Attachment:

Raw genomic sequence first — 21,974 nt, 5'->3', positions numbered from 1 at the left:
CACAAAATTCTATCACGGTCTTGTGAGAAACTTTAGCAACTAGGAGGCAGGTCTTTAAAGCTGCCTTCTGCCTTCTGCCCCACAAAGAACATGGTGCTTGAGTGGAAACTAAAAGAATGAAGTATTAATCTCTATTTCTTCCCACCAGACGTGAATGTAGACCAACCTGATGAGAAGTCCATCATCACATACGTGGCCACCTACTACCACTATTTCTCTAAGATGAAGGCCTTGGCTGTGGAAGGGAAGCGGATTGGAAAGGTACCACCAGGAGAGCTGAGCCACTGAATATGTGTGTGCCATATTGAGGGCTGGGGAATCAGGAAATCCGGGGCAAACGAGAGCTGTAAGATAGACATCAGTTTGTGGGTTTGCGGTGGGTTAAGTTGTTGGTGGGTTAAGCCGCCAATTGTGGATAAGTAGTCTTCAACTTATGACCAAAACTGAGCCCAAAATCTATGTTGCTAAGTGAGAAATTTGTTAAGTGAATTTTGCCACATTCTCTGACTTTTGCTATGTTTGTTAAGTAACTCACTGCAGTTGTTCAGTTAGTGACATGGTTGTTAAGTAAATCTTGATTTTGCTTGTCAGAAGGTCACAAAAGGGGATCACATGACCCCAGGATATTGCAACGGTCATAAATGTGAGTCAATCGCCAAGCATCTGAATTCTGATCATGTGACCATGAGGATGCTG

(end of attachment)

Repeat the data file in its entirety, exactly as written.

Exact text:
Raw genomic sequence first — 21,974 nt, 5'->3', positions numbered from 1 at the left:
CACAAAATTCTATCACGGTCTTGTGAGAAACTTTAGCAACTAGGAGGCAGGTCTTTAAAGCTGCCTTCTGCCTTCTGCCCCACAAAGAACATGGTGCTTGAGTGGAAACTAAAAGAATGAAGTATTAATCTCTATTTCTTCCCACCAGACGTGAATGTAGACCAACCTGATGAGAAGTCCATCATCACATACGTGGCCACCTACTACCACTATTTCTCTAAGATGAAGGCCTTGGCTGTGGAAGGGAAGCGGATTGGAAAGGTACCACCAGGAGAGCTGAGCCACTGAATATGTGTGTGCCATATTGAGGGCTGGGGAATCAGGAAATCCGGGGCAAACGAGAGCTGTAAGATAGACATCAGTTTGTGGGTTTGCGGTGGGTTAAGTTGTTGGTGGGTTAAGCCGCCAATTGTGGATAAGTAGTCTTCAACTTATGACCAAAACTGAGCCCAAAATCTATGTTGCTAAGTGAGAAATTTGTTAAGTGAATTTTGCCACATTCTCTGACTTTTGCTATGTTTGTTAAGTAACTCACTGCAGTTGTTCAGTTAGTGACATGGTTGTTAAGTAAATCTTGATTTTGCTTGTCAGAAGGTCACAAAAGGGGATCACATGACCCCAGGATATTGCAACGGTCATAAATGTGAGTCAATCGCCAAGCATCTGAATTCTGATCATGTGACCATGAGGATGCTG